So, rather than making a list of “Church Fathers” or discussing this concept ad nauseam, I will do something else here: I will “plug” what is, in my opinion, THE best way to “get a taste” of the Fathers – recommend a small booklet to you.
Here it is: “On Marriage and Family Life: St. John Chrysostom”
Here are two Amazon links for this booklet:
These small booklets are cheap, nicely printed, short and truly priceless so that is a good deal.
However, all this small volume contains are the following homilies of Saint John Chrysostome:
- Homily XIX: 1 Cor 7:1,2
- Homily XX: Ephesians 5:22-24
- Homily XXI: Ephesians 6:1-3
You can, of course, find them elsewhere, and even online. But 16-18 bucks is a steal, so get it, especially if you have never really read any of the original writings of the Fathers.
Here are my reasons for this recommendation:
- By reading these three homilies you will “taste” the “Patristic papaya” BEFORE you hear me droning on about it for for pages and pages about how awesome these “Fathers” were (and still are!)
- These homilies are very down to earth and written in a simple language everybody can understand (some Fathers, like Saint Maximos the Confessor, are hard, very hard, to read, whether in the original language or in translations) .
- These homilies are also a true “gem” showing you what both a Christian marriage and Christian family ought to look like and how a Christian family ought to operate. In our sad days of Bible-thumping crooks and gender-fluid wokes, this might well be the most needed text to read for any person trying to become a real Christian or have a truly Christian family.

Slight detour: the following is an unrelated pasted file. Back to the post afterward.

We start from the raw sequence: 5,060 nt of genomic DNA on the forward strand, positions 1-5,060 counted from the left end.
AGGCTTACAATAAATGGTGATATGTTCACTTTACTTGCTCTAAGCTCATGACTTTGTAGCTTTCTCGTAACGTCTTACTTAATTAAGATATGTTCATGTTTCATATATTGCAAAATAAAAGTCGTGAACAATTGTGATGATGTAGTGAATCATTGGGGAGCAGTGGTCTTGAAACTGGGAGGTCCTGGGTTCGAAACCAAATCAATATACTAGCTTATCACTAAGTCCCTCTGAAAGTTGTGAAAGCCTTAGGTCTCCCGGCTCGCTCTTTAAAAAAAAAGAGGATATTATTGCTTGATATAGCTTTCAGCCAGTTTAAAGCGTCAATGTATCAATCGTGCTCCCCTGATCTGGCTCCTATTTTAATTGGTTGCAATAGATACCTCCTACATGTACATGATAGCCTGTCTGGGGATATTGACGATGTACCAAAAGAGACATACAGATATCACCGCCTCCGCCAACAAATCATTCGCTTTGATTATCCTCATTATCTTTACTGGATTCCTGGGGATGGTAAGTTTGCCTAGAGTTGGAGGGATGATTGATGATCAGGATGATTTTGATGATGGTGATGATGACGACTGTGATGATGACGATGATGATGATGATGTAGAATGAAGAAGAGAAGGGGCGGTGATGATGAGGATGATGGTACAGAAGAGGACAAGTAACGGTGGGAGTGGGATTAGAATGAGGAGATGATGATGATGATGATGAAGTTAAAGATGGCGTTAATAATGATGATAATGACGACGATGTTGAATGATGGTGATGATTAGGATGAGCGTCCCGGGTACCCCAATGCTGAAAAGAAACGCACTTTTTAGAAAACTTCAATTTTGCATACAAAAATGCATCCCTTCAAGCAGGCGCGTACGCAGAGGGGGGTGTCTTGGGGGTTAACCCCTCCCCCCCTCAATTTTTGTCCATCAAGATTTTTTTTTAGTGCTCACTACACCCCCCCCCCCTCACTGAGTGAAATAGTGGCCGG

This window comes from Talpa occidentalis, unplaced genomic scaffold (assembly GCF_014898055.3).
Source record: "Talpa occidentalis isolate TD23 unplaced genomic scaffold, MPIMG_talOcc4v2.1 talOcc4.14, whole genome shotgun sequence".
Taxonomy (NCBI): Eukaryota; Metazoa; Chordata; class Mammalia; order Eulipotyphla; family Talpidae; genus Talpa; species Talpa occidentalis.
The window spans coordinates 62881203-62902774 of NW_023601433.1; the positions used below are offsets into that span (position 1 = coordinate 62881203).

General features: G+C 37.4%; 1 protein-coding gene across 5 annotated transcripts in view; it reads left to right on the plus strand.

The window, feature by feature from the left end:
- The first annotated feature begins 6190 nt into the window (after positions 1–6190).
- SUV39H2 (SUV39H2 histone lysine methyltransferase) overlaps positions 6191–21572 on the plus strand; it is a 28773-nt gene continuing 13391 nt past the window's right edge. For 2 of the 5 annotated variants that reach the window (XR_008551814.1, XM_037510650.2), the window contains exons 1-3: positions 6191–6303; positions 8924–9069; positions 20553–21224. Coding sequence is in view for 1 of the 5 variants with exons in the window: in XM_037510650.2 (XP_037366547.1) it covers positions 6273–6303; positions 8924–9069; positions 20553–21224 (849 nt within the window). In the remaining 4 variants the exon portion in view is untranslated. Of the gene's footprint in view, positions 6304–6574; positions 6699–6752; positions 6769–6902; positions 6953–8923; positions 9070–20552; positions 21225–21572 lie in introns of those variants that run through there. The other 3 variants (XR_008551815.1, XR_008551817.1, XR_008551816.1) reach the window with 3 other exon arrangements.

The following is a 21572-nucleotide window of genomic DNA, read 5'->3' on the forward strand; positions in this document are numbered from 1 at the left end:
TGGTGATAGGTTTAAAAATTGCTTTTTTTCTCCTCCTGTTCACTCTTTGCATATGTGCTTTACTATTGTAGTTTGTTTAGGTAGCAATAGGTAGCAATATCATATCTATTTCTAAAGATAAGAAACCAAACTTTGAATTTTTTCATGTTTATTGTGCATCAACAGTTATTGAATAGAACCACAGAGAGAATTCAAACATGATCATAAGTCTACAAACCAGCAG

- These homilies also debunk (preemptively, since they were written down in the 4th century!) all the modern feminist/woke myths about “the patriarchy” and how “women must obey their husbands” (true, but completely misinterpreted AND missing a crucial part of the full quote!)
- I have personally seen at least two marriages saved by the reading of this small text (true, I promise), so if you are in any kind of loving relationship (even outside marriage and if you a secular or non Christian!) which is in crisis (for whatever reason) – get the booklet like your life depends on it (because it does!).
- Saint John Chrysostome was called the “Golden Mouthed” for a reason: he was a truly phenomenal speaker whose words were simple, yet they correctly conveyed even very subtle and complex nuances.
Yes, I promise, I will come back to the issues of “the Fathers” and their “consensus” in the near future, but if you could “taste” what Saint John Chrysostome wrote (well, actually, said in public, and then was written down) you will have a HUGE advantage over those who will not follow my advice. I also promise you that if you read these homilies you will quickly grasp why reading modern theologians is almost always a total waste of time (at best) and actually detrimental to the correct understanding of Christianity. It will feel like first tasting a delicious papaya (or any other succulent tropical fruit) only to be then offered say, a plate of melted, cold and moldy Velveeta “cheese”. The contrast will be huge, to say the least.
The choice is, of course, entirely yours :-)
PS: we know have 84 registered members, and you still can sign up if you want!
I, Andrei Raevsky, aka The Saker, have absolutely no authority whatsoever to teach anything to anyone. None. Zero. Ziltch. Nada! The “Christian Vignettes” are NOT a catechism, or a course in dogmatics or anything else formal. These vignettes are only one guy’s strictly personal musings on various topics. Nothing more.